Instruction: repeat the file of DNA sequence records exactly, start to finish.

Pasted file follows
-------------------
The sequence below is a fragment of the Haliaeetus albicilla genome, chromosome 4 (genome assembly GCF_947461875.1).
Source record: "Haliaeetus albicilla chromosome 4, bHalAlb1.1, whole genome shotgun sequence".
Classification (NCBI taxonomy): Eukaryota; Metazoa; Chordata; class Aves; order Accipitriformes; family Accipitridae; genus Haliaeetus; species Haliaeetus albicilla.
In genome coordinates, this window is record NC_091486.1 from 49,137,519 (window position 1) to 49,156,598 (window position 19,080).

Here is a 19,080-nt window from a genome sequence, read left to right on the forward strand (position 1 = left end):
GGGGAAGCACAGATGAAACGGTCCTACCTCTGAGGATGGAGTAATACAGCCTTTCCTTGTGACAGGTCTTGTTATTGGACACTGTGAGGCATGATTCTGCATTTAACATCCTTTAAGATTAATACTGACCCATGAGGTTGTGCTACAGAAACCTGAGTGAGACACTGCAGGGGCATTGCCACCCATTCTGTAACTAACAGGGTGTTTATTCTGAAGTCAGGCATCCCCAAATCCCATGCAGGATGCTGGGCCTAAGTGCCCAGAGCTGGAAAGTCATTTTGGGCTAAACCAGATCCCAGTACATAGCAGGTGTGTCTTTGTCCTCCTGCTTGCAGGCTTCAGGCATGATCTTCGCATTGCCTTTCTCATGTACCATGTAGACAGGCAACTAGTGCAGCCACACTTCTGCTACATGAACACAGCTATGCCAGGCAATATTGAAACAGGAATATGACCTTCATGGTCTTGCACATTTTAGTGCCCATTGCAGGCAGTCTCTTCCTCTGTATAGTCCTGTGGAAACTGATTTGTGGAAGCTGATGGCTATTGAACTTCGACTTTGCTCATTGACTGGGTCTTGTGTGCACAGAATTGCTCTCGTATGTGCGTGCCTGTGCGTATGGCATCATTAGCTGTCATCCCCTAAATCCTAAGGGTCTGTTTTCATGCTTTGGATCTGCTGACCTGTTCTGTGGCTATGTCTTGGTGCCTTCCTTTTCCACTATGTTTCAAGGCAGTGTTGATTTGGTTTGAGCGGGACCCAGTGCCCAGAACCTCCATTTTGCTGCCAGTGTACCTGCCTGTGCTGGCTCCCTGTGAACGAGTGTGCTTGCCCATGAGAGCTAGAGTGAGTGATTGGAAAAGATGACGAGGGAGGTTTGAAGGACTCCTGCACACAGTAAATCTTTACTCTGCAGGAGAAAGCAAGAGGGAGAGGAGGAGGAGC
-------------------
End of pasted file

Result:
The sequence below is a fragment of the Haliaeetus albicilla genome, chromosome 4 (genome assembly GCF_947461875.1).
Source record: "Haliaeetus albicilla chromosome 4, bHalAlb1.1, whole genome shotgun sequence".
Classification (NCBI taxonomy): Eukaryota; Metazoa; Chordata; class Aves; order Accipitriformes; family Accipitridae; genus Haliaeetus; species Haliaeetus albicilla.
In genome coordinates, this window is record NC_091486.1 from 49,137,519 (window position 1) to 49,156,598 (window position 19,080).

Here is a 19,080-nt window from a genome sequence, read left to right on the forward strand (position 1 = left end):
GGGGAAGCACAGATGAAACGGTCCTACCTCTGAGGATGGAGTAATACAGCCTTTCCTTGTGACAGGTCTTGTTATTGGACACTGTGAGGCATGATTCTGCATTTAACATCCTTTAAGATTAATACTGACCCATGAGGTTGTGCTACAGAAACCTGAGTGAGACACTGCAGGGGCATTGCCACCCATTCTGTAACTAACAGGGTGTTTATTCTGAAGTCAGGCATCCCCAAATCCCATGCAGGATGCTGGGCCTAAGTGCCCAGAGCTGGAAAGTCATTTTGGGCTAAACCAGATCCCAGTACATAGCAGGTGTGTCTTTGTCCTCCTGCTTGCAGGCTTCAGGCATGATCTTCGCATTGCCTTTCTCATGTACCATGTAGACAGGCAACTAGTGCAGCCACACTTCTGCTACATGAACACAGCTATGCCAGGCAATATTGAAACAGGAATATGACCTTCATGGTCTTGCACATTTTAGTGCCCATTGCAGGCAGTCTCTTCCTCTGTATAGTCCTGTGGAAACTGATTTGTGGAAGCTGATGGCTATTGAACTTCGACTTTGCTCATTGACTGGGTCTTGTGTGCACAGAATTGCTCTCGTATGTGCGTGCCTGTGCGTATGGCATCATTAGCTGTCATCCCCTAAATCCTAAGGGTCTGTTTTCATGCTTTGGATCTGCTGACCTGTTCTGTGGCTATGTCTTGGTGCCTTCCTTTTCCACTATGTTTCAAGGCAGTGTTGATTTGGTTTGAGCGGGACCCAGTGCCCAGAACCTCCATTTTGCTGCCAGTGTACCTGCCTGTGCTGGCTCCCTGTGAACGAGTGTGCTTGCCCATGAGAGCTAGAGTGAGTGATTGGAAAAGATGACGAGGGAGGTTTGAAGGACTCCTGCACACAGTAAATCTTTACTCTGCAGGAGAAAGCAAGAGGGAGAGGAGGAGGAGC